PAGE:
Author: Joe Stanton | Date Posted: Feb 9, 2019
Here are 10 easy tasks you can do to help improve and secure your client’s WordPress website. These items require only a basic knowledge of WordPress and shouldn’t require the assistance of a developer:
Running daily or weekly backups of your clients website is crucial.
What if your clients site gets hacked?
What if an easy update goes poorly and the whole website crashes?
What if the client brings down their own website?
This is weekly occurrence in the Ignitro world. You can use plugins to backup your website (such an backupwordpress or WP Migrate DB Pro) or a lot of hosting companies offer automated backups. Be the hero and always have a current backup ready to go.
There are over 40,000 plugin to choose from. That does not mean you should be using all 40,000. Be picky about the plugins you add to your websites. Plugins cause code bloat and will often slow a website down. On average, one of our websites will launch with 4 plugins. When large functionality pieces of a website are handled by plugins you are risking failure. The plugins will, at times, stop being supported by the developers. Which means that WP updates can cause whole sections of your site to stop working properly.
Always choose plugins that are highly vetted and have a bunch of great reviews. Go through your active plugin list often and deactivate plugins that are not crucial to your website. We recommend having somewhere in the range of 3 to 8 plugins active.
Now that we have our website backed up and the plugins are up to date, it’s time to update to the latest version of WordPress and update all your plugins. Plugins and WordPress are constantly being update to fight security risks, so you’ll want to stay on top of this. Just a friendly heads up, when updating to WordPress 5.0+, we recommend installing the classic editor plugin since WordPress has now switched over to the new Gutenburg editor. The new editor is great, but if your theme was built using the classic editor, it may not play nicely once updated. Trust us, take a moment, create a backup, add the classic editor, activate it, and THEN upgrade to the newest version.
This is a crucial piece that most clients overlook. An image does not need to be 4000 pixels wide and 4MB. Scale down to 1800 pixels in width and run it through an image optimizer such as Optimizilla or tinypng. Use JPEGS unless you need an image that has a transparent background in which case you are forced to use .png format. You shouldn’t have an image on your website that exceeds 200 KB. Speed is crucial for analytics and image size is low hanging fruit.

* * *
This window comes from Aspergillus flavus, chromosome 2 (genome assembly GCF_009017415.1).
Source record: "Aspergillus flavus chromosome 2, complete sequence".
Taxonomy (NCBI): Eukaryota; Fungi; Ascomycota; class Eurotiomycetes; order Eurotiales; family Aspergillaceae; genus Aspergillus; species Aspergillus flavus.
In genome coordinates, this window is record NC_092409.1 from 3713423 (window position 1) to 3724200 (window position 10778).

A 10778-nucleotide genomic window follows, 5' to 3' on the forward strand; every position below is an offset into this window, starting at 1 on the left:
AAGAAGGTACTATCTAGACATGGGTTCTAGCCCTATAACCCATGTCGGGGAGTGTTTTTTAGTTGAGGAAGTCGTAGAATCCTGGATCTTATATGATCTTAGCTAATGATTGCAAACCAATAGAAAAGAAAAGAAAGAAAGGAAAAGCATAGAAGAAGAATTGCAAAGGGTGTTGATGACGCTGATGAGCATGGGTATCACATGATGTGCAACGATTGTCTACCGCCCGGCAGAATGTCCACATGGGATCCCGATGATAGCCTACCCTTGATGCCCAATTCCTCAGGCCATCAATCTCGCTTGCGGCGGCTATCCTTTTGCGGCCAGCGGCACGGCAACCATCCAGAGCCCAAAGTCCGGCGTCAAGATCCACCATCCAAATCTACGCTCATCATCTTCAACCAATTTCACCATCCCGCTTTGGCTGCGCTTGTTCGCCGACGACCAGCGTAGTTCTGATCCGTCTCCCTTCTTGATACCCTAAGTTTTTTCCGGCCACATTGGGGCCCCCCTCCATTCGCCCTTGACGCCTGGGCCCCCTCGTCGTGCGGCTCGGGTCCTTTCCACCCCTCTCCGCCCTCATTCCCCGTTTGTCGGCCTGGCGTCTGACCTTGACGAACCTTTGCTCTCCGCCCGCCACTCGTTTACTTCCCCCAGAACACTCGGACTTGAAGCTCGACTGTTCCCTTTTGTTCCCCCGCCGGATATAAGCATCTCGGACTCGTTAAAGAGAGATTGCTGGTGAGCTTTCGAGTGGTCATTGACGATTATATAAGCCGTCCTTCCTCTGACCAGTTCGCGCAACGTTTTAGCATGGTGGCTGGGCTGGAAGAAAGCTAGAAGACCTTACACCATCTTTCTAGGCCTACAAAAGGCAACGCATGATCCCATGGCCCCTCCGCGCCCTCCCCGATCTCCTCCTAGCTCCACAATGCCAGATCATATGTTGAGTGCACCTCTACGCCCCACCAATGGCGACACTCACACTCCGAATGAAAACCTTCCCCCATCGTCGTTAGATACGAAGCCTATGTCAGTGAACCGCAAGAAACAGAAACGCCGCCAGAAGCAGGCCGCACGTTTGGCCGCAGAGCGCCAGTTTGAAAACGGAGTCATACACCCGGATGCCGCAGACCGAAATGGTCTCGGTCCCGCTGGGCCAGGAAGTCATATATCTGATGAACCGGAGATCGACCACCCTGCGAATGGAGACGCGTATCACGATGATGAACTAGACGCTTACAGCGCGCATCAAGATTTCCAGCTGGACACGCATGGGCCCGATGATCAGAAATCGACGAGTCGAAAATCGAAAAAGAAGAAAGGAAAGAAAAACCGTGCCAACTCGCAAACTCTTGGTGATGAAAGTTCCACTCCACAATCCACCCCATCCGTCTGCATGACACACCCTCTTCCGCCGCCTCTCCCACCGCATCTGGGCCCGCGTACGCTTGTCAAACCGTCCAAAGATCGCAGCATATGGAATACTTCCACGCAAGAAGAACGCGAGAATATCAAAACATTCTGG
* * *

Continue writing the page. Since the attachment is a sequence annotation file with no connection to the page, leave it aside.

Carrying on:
Think about your content before publishing. Prepare all your content with SEO in mind. We recommend using SEO Yoast. This is by far the most popular SEO plugin and will help guide you to use the best SEO practices. SEO Yoast is so powerful and we can easily write an entire blog article on its capabilities but we recommend just starting with the basics.
I know it is a very easy thing to do but try not to use the username “admin” or generic passwords. Use a strong password generator for all your passwords.
We recommend using a hosting company that specializes in WordPress such as WP Engine or Pantheon. Traditionally, these hosting companies will cost more than your low level GoDaddy plan but I assure you, they are worth every penny. WP Engine has great support, offers free SSL (you’ll pay $50 per year on GoDaddy), daily backups, one click restores, one click staging websites and much more. These companies specialize in WordPress and stay ahead of any major updates security risks. We often see large increases in site speed reporting when moving a client to a WordPress hosting platform.
If you want to add some structured data to your page we recommend using Schema for this. This structured data helps google understand the content on your page. Here are some insights into how googles structured data works: https://developers.google.com/
Google Analytics is the standard to track visitors, bounce rates and much more. You can even take as far as installing a 3rd party, such as Hotjar, that will allow you to view heat maps, user recordings, conversion rates, etc..All this data is crucial so you can fine tune your website and bump your conversion rates.
Once your team has been practicing the things listed above, monthly maintenance should be fairly easy. Set a reminder every week or once a month to go in and update plugins and WordPress. Go in and randomly test some form submissions. Run site speed reports, make sure your backups are still working, etc..
Your website is like owning a car or growing a garden, if you don’t provide maintenance and care, your site will fall apart, cause downtime and expensive repairs. It is way more cost effective to spend time each week than hiring a development team to get your site back in working order in an emergent situation.